Kuala Lumpur - The unrest in Thailand's deep South may enter an even more dangerous phase if the militants were to succeed in turning it into a full-blown religious conflict. The recent spate of attacks on Buddhist temples and monks suggest that the militants have started to focus less on nationalistic elements in favour of waging a religious war against Buddhists living in the Muslim-majority South, said an expert.
Associate Professor Kumar Ramakrishna, who teaches at Singapore's Nanyang Technological University, said in the past, the militants had limited their attacks to security and government targets.
The latest round of orchestrated violence against Buddhist temples and monks reflected the militants' determination to deepen the rift between Buddhist and Muslims, he said at a workshop in Kuala Lumpur for journalists from South and Southeast Asia.
Since the 1960s, "conventional separatists" in the deep South had engaged in "ethno-nationalistic" ideology in their struggle and refrained from attacking religious symbols because they believed Buddhists had a right to live in the region.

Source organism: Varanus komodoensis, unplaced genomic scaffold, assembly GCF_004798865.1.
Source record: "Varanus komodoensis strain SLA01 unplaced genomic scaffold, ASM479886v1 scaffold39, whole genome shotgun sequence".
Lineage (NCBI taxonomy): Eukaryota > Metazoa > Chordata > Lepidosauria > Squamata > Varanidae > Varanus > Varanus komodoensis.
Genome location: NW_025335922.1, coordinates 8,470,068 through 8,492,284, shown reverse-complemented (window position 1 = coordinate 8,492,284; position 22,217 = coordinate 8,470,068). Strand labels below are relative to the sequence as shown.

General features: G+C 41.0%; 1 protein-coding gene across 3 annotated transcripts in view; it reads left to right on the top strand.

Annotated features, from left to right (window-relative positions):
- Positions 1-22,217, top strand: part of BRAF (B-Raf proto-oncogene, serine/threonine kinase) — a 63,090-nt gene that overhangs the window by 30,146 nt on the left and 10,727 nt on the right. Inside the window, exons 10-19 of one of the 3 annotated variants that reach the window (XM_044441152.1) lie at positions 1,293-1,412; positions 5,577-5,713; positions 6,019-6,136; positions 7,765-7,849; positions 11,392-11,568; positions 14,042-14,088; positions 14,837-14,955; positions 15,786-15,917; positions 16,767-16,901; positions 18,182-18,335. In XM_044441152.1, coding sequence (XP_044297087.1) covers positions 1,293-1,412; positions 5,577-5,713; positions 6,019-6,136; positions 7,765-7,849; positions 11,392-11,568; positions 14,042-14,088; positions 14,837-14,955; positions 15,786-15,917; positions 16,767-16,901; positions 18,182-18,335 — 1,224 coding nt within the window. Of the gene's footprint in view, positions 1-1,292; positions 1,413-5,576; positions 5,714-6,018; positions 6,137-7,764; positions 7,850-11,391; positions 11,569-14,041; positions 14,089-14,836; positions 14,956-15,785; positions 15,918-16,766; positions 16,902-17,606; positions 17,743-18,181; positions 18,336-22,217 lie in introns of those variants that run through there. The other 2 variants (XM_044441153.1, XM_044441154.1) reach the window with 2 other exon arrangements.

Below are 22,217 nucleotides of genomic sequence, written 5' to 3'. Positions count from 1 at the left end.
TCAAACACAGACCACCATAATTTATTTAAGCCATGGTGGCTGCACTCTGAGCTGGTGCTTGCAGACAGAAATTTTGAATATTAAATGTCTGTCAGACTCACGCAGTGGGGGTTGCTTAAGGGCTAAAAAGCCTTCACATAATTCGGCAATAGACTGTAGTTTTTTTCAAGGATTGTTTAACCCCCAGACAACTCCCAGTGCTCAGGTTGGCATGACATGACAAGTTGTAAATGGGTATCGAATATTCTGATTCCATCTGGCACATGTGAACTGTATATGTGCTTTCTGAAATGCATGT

The first attack on a Buddhist icon took place on Jan 22 last year. The latest attack occurred at a temple on Oct 16, when suspected militants slit the throat of an elderly monk and killed two teenage novices before torching the temple.
Assoc Prof Ramakrishna said a religious conflict "is more difficult to negotiate than the ethno-nationalistic type". But there is hope yet: In his assessment, the militants have not yet succeeded in broadening their religious conflict in the deep South and local Buddhists and Muslims still tolerate each other.
To counter the religious conflict, the central government in Bangkok must make it clear that Muslims are good citizens of Thailand and can live well in the mainly-Buddhist kingdom, Assoc Prof Ramakrishna said.
He suggested that the authorities find someone who is wise enough to produce a message with Islamic terminology to counter the militants' propaganda. The media could also play a part by making it clear that the conflict in the south has nothing to do with religion, the academic added.
* Sectarian violence is 'difficult to stop' (The Nation, Nov 22)